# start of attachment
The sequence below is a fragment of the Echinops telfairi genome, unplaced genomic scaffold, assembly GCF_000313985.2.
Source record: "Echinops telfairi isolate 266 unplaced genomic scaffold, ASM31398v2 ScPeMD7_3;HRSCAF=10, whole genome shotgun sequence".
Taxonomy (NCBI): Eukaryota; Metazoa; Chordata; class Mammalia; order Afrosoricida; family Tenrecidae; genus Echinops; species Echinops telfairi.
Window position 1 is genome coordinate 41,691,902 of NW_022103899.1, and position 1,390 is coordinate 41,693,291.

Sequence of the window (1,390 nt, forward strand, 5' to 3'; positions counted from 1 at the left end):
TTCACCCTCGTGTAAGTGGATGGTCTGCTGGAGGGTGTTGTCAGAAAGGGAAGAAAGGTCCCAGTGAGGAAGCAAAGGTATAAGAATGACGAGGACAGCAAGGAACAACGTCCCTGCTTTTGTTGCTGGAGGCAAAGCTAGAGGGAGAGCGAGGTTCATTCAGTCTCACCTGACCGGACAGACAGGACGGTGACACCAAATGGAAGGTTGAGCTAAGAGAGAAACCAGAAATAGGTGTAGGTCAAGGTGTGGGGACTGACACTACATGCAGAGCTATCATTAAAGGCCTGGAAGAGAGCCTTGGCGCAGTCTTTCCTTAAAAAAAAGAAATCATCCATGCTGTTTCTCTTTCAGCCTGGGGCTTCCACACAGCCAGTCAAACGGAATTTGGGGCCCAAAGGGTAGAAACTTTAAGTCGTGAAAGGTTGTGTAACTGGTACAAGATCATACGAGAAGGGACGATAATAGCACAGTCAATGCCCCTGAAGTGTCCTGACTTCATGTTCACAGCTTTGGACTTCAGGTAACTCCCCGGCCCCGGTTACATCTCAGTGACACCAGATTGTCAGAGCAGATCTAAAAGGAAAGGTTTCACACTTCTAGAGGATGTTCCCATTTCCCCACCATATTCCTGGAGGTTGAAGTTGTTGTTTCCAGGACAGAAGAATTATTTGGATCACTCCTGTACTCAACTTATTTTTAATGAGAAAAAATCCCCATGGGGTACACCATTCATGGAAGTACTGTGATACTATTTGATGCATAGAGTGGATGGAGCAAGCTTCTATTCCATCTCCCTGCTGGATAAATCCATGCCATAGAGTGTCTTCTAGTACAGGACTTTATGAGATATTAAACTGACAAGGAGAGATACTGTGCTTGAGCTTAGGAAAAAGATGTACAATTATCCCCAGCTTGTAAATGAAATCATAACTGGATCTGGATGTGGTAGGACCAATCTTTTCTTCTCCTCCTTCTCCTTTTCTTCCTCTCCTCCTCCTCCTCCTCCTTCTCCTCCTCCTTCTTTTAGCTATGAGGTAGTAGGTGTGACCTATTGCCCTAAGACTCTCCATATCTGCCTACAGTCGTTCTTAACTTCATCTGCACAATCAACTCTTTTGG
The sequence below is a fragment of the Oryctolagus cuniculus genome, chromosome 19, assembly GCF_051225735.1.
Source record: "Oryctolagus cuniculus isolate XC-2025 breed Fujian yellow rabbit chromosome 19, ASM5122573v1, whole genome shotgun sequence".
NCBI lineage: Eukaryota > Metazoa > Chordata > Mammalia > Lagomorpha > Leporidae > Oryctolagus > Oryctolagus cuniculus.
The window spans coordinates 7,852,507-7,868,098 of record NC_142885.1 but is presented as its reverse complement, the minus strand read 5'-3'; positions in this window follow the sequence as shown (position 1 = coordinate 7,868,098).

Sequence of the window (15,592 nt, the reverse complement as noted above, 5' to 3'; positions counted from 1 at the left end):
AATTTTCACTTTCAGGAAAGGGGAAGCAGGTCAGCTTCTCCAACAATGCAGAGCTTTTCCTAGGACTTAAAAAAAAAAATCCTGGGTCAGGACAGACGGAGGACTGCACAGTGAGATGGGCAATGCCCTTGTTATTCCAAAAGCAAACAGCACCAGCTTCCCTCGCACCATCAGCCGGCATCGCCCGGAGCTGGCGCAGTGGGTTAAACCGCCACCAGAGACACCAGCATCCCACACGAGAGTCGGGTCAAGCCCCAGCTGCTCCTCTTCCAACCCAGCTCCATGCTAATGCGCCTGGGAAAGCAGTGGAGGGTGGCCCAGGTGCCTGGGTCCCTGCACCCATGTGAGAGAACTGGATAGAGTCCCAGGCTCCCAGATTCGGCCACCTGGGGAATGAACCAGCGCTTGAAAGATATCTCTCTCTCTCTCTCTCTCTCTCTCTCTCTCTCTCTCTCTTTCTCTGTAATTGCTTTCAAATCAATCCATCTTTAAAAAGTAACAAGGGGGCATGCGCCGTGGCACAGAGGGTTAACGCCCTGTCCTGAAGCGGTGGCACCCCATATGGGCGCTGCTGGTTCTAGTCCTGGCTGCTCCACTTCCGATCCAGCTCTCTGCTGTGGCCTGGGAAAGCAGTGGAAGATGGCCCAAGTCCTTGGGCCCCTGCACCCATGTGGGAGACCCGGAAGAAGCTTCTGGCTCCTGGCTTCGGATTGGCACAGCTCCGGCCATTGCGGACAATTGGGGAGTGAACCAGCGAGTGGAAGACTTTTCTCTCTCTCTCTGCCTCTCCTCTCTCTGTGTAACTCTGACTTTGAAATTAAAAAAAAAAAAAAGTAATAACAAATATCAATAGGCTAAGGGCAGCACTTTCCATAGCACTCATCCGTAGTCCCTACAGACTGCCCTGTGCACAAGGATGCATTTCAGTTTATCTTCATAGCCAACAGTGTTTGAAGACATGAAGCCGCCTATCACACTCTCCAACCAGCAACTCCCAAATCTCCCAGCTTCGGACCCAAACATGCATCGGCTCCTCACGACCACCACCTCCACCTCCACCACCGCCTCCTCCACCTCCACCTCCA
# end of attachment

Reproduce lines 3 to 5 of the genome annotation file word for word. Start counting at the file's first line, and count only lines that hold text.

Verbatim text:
Taxonomy (NCBI): Eukaryota; Metazoa; Chordata; class Mammalia; order Afrosoricida; family Tenrecidae; genus Echinops; species Echinops telfairi.
Window position 1 is genome coordinate 41,691,902 of NW_022103899.1, and position 1,390 is coordinate 41,693,291.

Sequence of the window (1,390 nt, forward strand, 5' to 3'; positions counted from 1 at the left end):